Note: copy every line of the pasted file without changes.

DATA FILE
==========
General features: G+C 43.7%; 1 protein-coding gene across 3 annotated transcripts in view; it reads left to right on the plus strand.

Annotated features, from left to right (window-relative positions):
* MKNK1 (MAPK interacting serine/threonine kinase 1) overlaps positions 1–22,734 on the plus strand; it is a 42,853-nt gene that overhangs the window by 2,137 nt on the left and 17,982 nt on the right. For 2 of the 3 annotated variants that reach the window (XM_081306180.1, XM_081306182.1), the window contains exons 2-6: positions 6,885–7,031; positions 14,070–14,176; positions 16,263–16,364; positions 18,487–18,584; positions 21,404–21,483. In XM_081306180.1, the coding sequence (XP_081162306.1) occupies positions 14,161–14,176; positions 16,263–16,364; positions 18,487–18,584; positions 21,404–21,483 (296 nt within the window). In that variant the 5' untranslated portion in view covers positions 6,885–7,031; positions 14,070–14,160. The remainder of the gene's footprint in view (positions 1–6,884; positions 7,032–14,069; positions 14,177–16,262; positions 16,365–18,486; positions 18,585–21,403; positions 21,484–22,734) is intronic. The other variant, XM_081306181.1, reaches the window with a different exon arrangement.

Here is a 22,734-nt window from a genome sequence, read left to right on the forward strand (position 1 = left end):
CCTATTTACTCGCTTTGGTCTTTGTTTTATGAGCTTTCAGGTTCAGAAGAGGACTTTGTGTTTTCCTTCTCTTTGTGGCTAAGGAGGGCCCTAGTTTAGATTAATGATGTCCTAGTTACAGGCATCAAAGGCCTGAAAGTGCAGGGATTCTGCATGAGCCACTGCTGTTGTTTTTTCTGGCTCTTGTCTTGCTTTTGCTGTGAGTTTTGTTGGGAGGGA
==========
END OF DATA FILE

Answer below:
General features: G+C 43.7%; 1 protein-coding gene across 3 annotated transcripts in view; it reads left to right on the plus strand.

Annotated features, from left to right (window-relative positions):
* MKNK1 (MAPK interacting serine/threonine kinase 1) overlaps positions 1–22,734 on the plus strand; it is a 42,853-nt gene that overhangs the window by 2,137 nt on the left and 17,982 nt on the right. For 2 of the 3 annotated variants that reach the window (XM_081306180.1, XM_081306182.1), the window contains exons 2-6: positions 6,885–7,031; positions 14,070–14,176; positions 16,263–16,364; positions 18,487–18,584; positions 21,404–21,483. In XM_081306180.1, the coding sequence (XP_081162306.1) occupies positions 14,161–14,176; positions 16,263–16,364; positions 18,487–18,584; positions 21,404–21,483 (296 nt within the window). In that variant the 5' untranslated portion in view covers positions 6,885–7,031; positions 14,070–14,160. The remainder of the gene's footprint in view (positions 1–6,884; positions 7,032–14,069; positions 14,177–16,262; positions 16,365–18,486; positions 18,585–21,403; positions 21,484–22,734) is intronic. The other variant, XM_081306181.1, reaches the window with a different exon arrangement.

Here is a 22,734-nt window from a genome sequence, read left to right on the forward strand (position 1 = left end):
CCTATTTACTCGCTTTGGTCTTTGTTTTATGAGCTTTCAGGTTCAGAAGAGGACTTTGTGTTTTCCTTCTCTTTGTGGCTAAGGAGGGCCCTAGTTTAGATTAATGATGTCCTAGTTACAGGCATCAAAGGCCTGAAAGTGCAGGGATTCTGCATGAGCCACTGCTGTTGTTTTTTCTGGCTCTTGTCTTGCTTTTGCTGTGAGTTTTGTTGGGAGGGA